Portishead Songs Ranked

Portishead is an English band formed in 1991 in Bristol. They are often considered one of the pioneers of trip-hop music. The band is named after the nearby town of the same name, eight miles west of Bristol, along the coast.[9] Portishead consists of Geoff Barrow, Beth Gibbons, and Adrian Utley, while sometimes citing a fourth member, Dave McDonald, an engineer on their first records. Their debut album, Dummy, was met with critical acclaim in 1994, quickly becoming a landmark album in the trip-hop genre. Two other studio albums have been issued: Portishead in 1997 and Third in 2008, both of which received similar acclaim. In 1998, the band released a concert album, Roseland NYC Live. Here are all of Portishead’s songs ranked.

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10. Mysterons (Roseland NYC Live, 1994)

“I will admit the atmosphere of this album is delightfully heavy and the orchestra compliments Gibbons’ voice extremely well. My friend, the massive Portishead fan, bought this on record for some ungodly price and it’s a lovely way of hearing it.”

9. Numb (Dummy, 1994)

“The trip-hop of Portishead was one of the most interesting and original new sounds to come out during the whole of the 1990s. Their best tracks from this period have this lush production which is also rather shadowy, ominous and nocturnal.”

8. Cowboys (Portishead, 1997)

“The vocal work and atmosphere are a bit creepy and sinister, but the instrumental section where it gets to the ludicrous record scratching is enough for me to appreciate this song.”

Portishead : Portishead – Treble

7. Wandering Star (Dummy, 1994)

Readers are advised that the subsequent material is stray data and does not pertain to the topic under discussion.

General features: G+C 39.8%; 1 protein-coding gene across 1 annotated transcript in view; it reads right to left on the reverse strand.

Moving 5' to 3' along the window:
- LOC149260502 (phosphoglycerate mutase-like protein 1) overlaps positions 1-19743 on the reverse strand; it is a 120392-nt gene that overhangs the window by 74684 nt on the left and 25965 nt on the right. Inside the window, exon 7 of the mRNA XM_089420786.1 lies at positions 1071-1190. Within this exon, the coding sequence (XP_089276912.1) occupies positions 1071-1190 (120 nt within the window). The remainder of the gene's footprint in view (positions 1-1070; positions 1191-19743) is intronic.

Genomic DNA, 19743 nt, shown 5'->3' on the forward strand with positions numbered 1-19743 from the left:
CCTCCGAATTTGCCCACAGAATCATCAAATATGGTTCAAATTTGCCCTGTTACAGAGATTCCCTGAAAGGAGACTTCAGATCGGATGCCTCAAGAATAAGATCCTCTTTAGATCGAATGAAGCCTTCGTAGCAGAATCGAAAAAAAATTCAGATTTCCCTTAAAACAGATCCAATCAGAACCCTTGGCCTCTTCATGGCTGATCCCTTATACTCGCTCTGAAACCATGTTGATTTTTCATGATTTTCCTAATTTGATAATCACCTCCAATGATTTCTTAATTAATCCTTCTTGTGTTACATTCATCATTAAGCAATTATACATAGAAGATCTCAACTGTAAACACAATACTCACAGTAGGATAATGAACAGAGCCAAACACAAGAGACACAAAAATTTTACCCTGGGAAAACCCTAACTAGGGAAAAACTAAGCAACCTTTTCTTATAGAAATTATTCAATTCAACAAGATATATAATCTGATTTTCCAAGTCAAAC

“This one doesn’t really reach me like the other singles out of this album. Still, the organic beat and nice chilled-back vocal performance are always enjoyable to listen to. Some nice scratching in it.”

See more: Portishead Albums Ranked

6. All Mine (Portishead, 1997)

“I briefly toyed with the idea of docking half a star for “All Mine” recycling the tested “Glory Box” beat. Then the brass and string section got a hold of my senses. And then Beth Gibbons came on, playing some kinda hungover Dina Washington, cooing bitter nothings in my ear. Then, lord almighty, she hit the chorus phrase!”

5. Undenied (Portishead, 1997)

“Probably the most touching lyric I’ve ever heard/read. It’s funny how much more I adored this song once I actually felt what Beth was singing. To feel vulnerable, scared, confused, obsessed, and utterly in love all at once over someone is scary.”

Portishead: Third Album Review | Pitchfork

4. Over (Portishead, 1997)

“In essence this song could be about so many different things. It could be about cheating with a lover, it could be about trying something new, or you could even twist the meaning to be about murder… it’s very open ended in that way. For me personally I think it’s about cheating.”

See more: The Best Albums of 2008

3. Roads (Dummy, 1994)

“I really don’t have much of an idea as to what this could be, it could be the breakdown of a friendship, it could be making the wrong choice, I’m really not sure. What I am sure of is that this song is one of the sexiest sounding songs I’ve ever heard.”

2. Glory Box (Dummy, 1994)

“This could very well be a vocal jazz single if it was not for the distorted guitars in the hook. The song is pretty fantastic, besides the guitars it also has a slow but heavy bass and some strings on a loop. I think that what makes it a particularly brilliant trip hop single though is the chilling vocal performance which rapidly changes from condescending to almost begging.”

Portishead: Dummy Album Review | Pitchfork

1. Sour Times (Dummy, 1994)

“Pretty dark stuff, the lyrics are great but this time the focus is in the complex beats. That guitar that starts the hook is wonderful, but instrumentally it is pretty great all around.”